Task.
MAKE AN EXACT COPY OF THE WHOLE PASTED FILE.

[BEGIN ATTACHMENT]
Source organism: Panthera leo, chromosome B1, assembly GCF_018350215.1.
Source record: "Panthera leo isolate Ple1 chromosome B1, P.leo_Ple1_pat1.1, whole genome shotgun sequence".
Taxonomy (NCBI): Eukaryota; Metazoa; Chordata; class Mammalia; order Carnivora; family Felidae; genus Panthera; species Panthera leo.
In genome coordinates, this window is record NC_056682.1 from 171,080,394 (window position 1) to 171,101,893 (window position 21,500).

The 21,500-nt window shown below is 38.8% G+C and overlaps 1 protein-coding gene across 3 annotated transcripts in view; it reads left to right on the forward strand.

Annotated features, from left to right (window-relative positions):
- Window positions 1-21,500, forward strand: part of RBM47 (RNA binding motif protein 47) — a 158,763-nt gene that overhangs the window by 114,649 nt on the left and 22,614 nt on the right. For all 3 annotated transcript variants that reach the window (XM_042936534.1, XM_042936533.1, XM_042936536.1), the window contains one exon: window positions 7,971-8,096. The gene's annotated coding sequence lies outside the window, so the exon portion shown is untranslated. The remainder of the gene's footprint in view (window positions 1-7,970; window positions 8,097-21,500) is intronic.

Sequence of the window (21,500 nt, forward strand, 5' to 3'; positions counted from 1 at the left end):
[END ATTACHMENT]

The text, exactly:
Source organism: Panthera leo, chromosome B1, assembly GCF_018350215.1.
Source record: "Panthera leo isolate Ple1 chromosome B1, P.leo_Ple1_pat1.1, whole genome shotgun sequence".
Taxonomy (NCBI): Eukaryota; Metazoa; Chordata; class Mammalia; order Carnivora; family Felidae; genus Panthera; species Panthera leo.
In genome coordinates, this window is record NC_056682.1 from 171,080,394 (window position 1) to 171,101,893 (window position 21,500).

The 21,500-nt window shown below is 38.8% G+C and overlaps 1 protein-coding gene across 3 annotated transcripts in view; it reads left to right on the forward strand.

Annotated features, from left to right (window-relative positions):
- Window positions 1-21,500, forward strand: part of RBM47 (RNA binding motif protein 47) — a 158,763-nt gene that overhangs the window by 114,649 nt on the left and 22,614 nt on the right. For all 3 annotated transcript variants that reach the window (XM_042936534.1, XM_042936533.1, XM_042936536.1), the window contains one exon: window positions 7,971-8,096. The gene's annotated coding sequence lies outside the window, so the exon portion shown is untranslated. The remainder of the gene's footprint in view (window positions 1-7,970; window positions 8,097-21,500) is intronic.

Sequence of the window (21,500 nt, forward strand, 5' to 3'; positions counted from 1 at the left end):